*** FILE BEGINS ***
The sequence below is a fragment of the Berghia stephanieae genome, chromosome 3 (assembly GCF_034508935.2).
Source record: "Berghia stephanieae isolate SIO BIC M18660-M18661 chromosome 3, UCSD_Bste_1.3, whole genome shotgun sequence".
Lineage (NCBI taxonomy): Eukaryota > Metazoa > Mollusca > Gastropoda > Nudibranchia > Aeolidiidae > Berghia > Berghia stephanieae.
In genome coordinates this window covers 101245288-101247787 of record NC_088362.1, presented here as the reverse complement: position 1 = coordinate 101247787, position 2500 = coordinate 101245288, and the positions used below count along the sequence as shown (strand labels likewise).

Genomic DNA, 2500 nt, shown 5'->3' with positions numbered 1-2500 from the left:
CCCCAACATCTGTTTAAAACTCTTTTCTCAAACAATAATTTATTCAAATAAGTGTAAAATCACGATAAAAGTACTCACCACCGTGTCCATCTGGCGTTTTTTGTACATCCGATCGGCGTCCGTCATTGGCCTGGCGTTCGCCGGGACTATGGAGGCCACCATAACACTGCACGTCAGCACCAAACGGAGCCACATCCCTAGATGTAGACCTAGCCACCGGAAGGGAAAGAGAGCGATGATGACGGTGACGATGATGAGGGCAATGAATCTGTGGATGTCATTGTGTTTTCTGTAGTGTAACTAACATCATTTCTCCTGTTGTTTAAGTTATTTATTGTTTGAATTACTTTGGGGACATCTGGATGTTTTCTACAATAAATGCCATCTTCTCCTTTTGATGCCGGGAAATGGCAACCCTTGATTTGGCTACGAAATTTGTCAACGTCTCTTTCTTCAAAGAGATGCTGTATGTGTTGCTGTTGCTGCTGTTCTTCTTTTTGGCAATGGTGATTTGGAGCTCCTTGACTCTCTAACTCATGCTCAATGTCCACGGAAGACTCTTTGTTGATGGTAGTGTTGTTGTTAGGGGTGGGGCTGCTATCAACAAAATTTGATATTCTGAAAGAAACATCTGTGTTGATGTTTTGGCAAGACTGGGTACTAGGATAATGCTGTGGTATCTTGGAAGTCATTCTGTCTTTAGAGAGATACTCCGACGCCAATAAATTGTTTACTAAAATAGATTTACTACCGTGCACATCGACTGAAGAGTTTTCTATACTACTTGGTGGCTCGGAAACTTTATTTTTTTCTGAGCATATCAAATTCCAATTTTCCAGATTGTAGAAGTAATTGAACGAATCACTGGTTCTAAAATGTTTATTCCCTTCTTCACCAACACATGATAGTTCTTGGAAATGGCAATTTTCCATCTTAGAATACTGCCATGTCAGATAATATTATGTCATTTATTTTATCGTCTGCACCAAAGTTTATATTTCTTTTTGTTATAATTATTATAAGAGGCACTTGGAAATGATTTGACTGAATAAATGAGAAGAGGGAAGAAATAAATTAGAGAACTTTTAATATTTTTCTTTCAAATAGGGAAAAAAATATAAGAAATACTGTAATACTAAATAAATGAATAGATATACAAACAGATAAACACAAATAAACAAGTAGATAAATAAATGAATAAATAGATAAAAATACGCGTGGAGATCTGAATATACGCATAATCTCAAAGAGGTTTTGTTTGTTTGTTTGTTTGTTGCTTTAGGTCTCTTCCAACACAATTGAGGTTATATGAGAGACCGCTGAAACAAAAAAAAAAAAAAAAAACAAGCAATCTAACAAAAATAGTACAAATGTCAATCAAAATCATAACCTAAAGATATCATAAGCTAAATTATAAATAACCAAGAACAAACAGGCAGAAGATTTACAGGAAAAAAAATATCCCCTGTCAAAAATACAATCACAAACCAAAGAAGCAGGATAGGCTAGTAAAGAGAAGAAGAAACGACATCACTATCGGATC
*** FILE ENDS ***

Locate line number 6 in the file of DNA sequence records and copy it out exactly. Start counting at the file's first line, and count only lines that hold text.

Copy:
CCCCAACATCTGTTTAAAACTCTTTTCTCAAACAATAATTTATTCAAATAAGTGTAAAATCACGATAAAAGTACTCACCACCGTGTCCATCTGGCGTTTTTTGTACATCCGATCGGCGTCCGTCATTGGCCTGGCGTTCGCCGGGACTATGGAGGCCACCATAACACTGCACGTCAGCACCAAACGGAGCCACATCCCTAGATGTAGACCTAGCCACCGGAAGGGAAAGAGAGCGATGATGACGGTGACGATGATGAGGGCAATGAATCTGTGGATGTCATTGTGTTTTCTGTAGTGTAACTAACATCATTTCTCCTGTTGTTTAAGTTATTTATTGTTTGAATTACTTTGGGGACATCTGGATGTTTTCTACAATAAATGCCATCTTCTCCTTTTGATGCCGGGAAATGGCAACCCTTGATTTGGCTACGAAATTTGTCAACGTCTCTTTCTTCAAAGAGATGCTGTATGTGTTGCTGTTGCTGCTGTTCTTCTTTTTGGCAATGGTGATTTGGAGCTCCTTGACTCTCTAACTCATGCTCAATGTCCACGGAAGACTCTTTGTTGATGGTAGTGTTGTTGTTAGGGGTGGGGCTGCTATCAACAAAATTTGATATTCTGAAAGAAACATCTGTGTTGATGTTTTGGCAAGACTGGGTACTAGGATAATGCTGTGGTATCTTGGAAGTCATTCTGTCTTTAGAGAGATACTCCGACGCCAATAAATTGTTTACTAAAATAGATTTACTACCGTGCACATCGACTGAAGAGTTTTCTATACTACTTGGTGGCTCGGAAACTTTATTTTTTTCTGAGCATATCAAATTCCAATTTTCCAGATTGTAGAAGTAATTGAACGAATCACTGGTTCTAAAATGTTTATTCCCTTCTTCACCAACACATGATAGTTCTTGGAAATGGCAATTTTCCATCTTAGAATACTGCCATGTCAGATAATATTATGTCATTTATTTTATCGTCTGCACCAAAGTTTATATTTCTTTTTGTTATAATTATTATAAGAGGCACTTGGAAATGATTTGACTGAATAAATGAGAAGAGGGAAGAAATAAATTAGAGAACTTTTAATATTTTTCTTTCAAATAGGGAAAAAAATATAAGAAATACTGTAATACTAAATAAATGAATAGATATACAAACAGATAAACACAAATAAACAAGTAGATAAATAAATGAATAAATAGATAAAAATACGCGTGGAGATCTGAATATACGCATAATCTCAAAGAGGTTTTGTTTGTTTGTTTGTTTGTTGCTTTAGGTCTCTTCCAACACAATTGAGGTTATATGAGAGACCGCTGAAACAAAAAAAAAAAAAAAAAACAAGCAATCTAACAAAAATAGTACAAATGTCAATCAAAATCATAACCTAAAGATATCATAAGCTAAATTATAAATAACCAAGAACAAACAGGCAGAAGATTTACAGGAAAAAAAATATCCCCTGTCAAAAATACAATCACAAACCAAAGAAGCAGGATAGGCTAGTAAAGAGAAGAAGAAACGACATCACTATCGGATC